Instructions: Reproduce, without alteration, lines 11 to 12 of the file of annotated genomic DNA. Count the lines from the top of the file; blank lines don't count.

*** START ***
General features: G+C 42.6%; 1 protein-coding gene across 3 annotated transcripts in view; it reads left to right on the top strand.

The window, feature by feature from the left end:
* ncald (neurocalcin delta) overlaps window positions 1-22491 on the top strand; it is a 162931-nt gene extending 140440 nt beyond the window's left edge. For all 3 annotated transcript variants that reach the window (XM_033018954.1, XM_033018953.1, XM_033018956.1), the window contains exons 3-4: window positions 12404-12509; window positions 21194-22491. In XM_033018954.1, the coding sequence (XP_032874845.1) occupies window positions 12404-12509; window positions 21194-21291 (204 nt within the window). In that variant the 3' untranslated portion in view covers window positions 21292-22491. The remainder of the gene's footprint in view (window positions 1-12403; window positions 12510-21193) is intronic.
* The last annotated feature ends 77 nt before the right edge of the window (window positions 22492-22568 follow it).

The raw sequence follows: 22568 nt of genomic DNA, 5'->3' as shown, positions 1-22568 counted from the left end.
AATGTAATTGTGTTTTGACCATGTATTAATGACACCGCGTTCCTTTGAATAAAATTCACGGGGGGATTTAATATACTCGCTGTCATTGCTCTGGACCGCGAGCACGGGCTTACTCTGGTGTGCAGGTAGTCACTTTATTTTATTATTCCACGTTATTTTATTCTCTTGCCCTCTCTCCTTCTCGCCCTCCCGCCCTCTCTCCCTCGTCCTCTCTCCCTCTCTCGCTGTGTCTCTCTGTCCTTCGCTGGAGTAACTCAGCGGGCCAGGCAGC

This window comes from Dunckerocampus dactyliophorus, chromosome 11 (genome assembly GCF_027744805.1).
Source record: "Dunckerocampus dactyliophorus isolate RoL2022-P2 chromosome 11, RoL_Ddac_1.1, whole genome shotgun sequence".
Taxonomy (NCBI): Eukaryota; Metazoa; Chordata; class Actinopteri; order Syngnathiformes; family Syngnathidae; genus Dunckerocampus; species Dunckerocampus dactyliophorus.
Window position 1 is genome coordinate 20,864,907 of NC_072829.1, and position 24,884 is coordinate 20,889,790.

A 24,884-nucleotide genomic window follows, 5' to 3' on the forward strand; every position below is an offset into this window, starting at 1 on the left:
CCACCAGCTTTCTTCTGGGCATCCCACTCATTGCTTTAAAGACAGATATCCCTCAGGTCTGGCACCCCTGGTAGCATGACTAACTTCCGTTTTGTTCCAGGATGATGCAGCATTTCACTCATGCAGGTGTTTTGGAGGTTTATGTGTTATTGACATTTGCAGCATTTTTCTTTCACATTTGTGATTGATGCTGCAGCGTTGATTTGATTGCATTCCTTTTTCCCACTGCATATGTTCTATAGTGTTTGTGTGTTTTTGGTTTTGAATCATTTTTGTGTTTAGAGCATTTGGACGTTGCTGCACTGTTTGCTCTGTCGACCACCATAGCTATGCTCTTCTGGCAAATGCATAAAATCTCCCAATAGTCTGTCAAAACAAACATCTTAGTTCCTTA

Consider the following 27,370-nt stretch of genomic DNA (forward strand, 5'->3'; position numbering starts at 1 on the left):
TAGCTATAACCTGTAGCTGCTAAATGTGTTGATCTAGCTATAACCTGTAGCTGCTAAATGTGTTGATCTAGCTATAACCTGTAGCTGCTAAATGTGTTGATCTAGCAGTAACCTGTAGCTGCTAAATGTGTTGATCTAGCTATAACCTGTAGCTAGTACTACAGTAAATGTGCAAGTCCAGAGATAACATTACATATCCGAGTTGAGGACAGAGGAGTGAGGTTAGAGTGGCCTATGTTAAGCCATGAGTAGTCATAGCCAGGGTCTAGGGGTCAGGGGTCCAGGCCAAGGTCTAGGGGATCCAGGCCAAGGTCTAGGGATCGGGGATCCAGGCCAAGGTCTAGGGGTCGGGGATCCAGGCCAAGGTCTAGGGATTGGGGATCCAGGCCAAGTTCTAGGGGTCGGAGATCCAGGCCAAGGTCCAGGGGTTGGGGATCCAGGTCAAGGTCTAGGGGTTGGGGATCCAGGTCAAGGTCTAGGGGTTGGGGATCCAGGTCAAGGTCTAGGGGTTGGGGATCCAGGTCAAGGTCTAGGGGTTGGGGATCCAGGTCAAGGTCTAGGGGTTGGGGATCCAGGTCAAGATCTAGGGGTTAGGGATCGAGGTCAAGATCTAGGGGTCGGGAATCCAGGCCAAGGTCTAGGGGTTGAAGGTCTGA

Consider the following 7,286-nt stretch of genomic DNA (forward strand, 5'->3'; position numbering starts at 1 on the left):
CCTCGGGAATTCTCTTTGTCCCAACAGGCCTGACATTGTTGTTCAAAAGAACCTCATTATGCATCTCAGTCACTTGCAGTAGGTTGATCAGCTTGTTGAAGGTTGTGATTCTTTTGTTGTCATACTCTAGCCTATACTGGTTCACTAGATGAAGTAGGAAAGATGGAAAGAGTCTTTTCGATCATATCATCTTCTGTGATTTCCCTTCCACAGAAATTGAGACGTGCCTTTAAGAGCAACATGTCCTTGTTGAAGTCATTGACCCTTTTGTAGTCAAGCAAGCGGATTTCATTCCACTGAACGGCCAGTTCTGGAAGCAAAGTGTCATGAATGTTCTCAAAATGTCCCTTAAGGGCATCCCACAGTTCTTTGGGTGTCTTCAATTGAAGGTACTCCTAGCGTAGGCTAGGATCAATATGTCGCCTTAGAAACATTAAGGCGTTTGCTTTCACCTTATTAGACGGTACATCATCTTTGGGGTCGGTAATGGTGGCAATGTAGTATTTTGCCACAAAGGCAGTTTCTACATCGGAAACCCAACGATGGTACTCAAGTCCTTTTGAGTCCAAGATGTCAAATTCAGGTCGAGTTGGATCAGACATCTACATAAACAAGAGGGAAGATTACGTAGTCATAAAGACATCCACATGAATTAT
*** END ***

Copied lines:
A 24,884-nucleotide genomic window follows, 5' to 3' on the forward strand; every position below is an offset into this window, starting at 1 on the left:
CCACCAGCTTTCTTCTGGGCATCCCACTCATTGCTTTAAAGACAGATATCCCTCAGGTCTGGCACCCCTGGTAGCATGACTAACTTCCGTTTTGTTCCAGGATGATGCAGCATTTCACTCATGCAGGTGTTTTGGAGGTTTATGTGTTATTGACATTTGCAGCATTTTTCTTTCACATTTGTGATTGATGCTGCAGCGTTGATTTGATTGCATTCCTTTTTCCCACTGCATATGTTCTATAGTGTTTGTGTGTTTTTGGTTTTGAATCATTTTTGTGTTTAGAGCATTTGGACGTTGCTGCACTGTTTGCTCTGTCGACCACCATAGCTATGCTCTTCTGGCAAATGCATAAAATCTCCCAATAGTCTGTCAAAACAAACATCTTAGTTCCTTA